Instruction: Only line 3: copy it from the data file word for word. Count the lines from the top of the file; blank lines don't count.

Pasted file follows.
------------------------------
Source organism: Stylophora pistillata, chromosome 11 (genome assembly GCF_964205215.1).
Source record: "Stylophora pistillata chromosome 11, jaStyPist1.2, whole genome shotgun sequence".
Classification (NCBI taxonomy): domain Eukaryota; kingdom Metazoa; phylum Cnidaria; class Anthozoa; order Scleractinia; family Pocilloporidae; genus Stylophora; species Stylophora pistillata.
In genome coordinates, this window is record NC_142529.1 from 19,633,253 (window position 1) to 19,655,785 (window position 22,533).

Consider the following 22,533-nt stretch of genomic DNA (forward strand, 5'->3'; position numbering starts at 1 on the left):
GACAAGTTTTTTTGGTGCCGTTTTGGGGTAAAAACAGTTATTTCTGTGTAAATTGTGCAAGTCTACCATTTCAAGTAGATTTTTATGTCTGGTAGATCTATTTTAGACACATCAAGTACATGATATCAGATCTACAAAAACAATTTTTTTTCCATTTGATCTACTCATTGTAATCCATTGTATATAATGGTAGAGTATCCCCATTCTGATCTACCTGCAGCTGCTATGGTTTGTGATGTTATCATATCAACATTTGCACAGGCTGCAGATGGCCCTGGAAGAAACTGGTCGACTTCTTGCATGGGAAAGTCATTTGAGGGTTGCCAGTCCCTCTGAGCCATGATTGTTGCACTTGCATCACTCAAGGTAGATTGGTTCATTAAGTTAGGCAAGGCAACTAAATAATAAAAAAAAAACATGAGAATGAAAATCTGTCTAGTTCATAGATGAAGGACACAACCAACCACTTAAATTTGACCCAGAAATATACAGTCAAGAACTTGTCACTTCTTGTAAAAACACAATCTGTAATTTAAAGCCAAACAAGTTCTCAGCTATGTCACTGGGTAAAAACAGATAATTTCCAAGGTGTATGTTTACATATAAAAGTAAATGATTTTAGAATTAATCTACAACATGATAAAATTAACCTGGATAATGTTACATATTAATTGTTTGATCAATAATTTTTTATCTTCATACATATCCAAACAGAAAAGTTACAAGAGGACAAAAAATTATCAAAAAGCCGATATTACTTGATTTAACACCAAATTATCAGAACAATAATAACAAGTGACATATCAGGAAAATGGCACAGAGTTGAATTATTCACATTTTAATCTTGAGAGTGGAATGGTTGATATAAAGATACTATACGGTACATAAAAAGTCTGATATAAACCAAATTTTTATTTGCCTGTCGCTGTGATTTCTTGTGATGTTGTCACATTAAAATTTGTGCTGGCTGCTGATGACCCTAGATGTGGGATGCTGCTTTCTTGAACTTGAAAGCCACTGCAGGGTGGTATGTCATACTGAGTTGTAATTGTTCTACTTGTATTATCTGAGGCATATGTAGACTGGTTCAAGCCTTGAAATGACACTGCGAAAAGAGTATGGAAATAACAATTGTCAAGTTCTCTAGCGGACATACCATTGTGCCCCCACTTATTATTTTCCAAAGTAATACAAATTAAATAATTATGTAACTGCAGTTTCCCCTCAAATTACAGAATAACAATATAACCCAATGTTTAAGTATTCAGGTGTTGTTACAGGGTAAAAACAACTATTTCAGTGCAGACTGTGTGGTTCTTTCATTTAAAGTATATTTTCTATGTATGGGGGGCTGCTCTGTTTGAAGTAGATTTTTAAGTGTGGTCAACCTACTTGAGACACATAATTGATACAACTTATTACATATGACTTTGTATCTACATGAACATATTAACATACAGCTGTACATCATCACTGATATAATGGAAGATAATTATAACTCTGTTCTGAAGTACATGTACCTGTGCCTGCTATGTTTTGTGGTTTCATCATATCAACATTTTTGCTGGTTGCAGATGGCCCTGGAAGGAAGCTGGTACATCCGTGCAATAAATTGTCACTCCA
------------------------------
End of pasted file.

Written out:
Classification (NCBI taxonomy): domain Eukaryota; kingdom Metazoa; phylum Cnidaria; class Anthozoa; order Scleractinia; family Pocilloporidae; genus Stylophora; species Stylophora pistillata.